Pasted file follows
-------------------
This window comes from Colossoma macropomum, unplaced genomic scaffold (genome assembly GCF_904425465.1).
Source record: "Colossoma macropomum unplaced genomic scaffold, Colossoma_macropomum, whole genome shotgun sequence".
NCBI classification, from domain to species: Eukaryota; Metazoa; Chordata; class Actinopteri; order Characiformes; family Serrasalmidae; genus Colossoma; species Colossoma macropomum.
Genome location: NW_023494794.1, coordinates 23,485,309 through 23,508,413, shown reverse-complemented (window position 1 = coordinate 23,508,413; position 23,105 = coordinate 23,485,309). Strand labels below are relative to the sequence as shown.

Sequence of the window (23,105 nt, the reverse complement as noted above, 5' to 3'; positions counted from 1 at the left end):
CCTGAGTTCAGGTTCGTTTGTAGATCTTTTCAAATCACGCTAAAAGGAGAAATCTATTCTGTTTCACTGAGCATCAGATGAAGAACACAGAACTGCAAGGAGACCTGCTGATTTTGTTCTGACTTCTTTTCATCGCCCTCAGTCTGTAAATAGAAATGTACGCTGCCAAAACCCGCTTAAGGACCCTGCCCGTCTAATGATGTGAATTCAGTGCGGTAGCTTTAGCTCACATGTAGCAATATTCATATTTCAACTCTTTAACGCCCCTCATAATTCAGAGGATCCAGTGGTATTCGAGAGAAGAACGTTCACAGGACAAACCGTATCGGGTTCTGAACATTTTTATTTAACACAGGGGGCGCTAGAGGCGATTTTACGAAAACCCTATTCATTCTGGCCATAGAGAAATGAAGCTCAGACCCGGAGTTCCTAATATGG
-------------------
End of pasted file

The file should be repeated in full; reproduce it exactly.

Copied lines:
This window comes from Colossoma macropomum, unplaced genomic scaffold (genome assembly GCF_904425465.1).
Source record: "Colossoma macropomum unplaced genomic scaffold, Colossoma_macropomum, whole genome shotgun sequence".
NCBI classification, from domain to species: Eukaryota; Metazoa; Chordata; class Actinopteri; order Characiformes; family Serrasalmidae; genus Colossoma; species Colossoma macropomum.
Genome location: NW_023494794.1, coordinates 23,485,309 through 23,508,413, shown reverse-complemented (window position 1 = coordinate 23,508,413; position 23,105 = coordinate 23,485,309). Strand labels below are relative to the sequence as shown.

Sequence of the window (23,105 nt, the reverse complement as noted above, 5' to 3'; positions counted from 1 at the left end):
CCTGAGTTCAGGTTCGTTTGTAGATCTTTTCAAATCACGCTAAAAGGAGAAATCTATTCTGTTTCACTGAGCATCAGATGAAGAACACAGAACTGCAAGGAGACCTGCTGATTTTGTTCTGACTTCTTTTCATCGCCCTCAGTCTGTAAATAGAAATGTACGCTGCCAAAACCCGCTTAAGGACCCTGCCCGTCTAATGATGTGAATTCAGTGCGGTAGCTTTAGCTCACATGTAGCAATATTCATATTTCAACTCTTTAACGCCCCTCATAATTCAGAGGATCCAGTGGTATTCGAGAGAAGAACGTTCACAGGACAAACCGTATCGGGTTCTGAACATTTTTATTTAACACAGGGGGCGCTAGAGGCGATTTTACGAAAACCCTATTCATTCTGGCCATAGAGAAATGAAGCTCAGACCCGGAGTTCCTAATATGG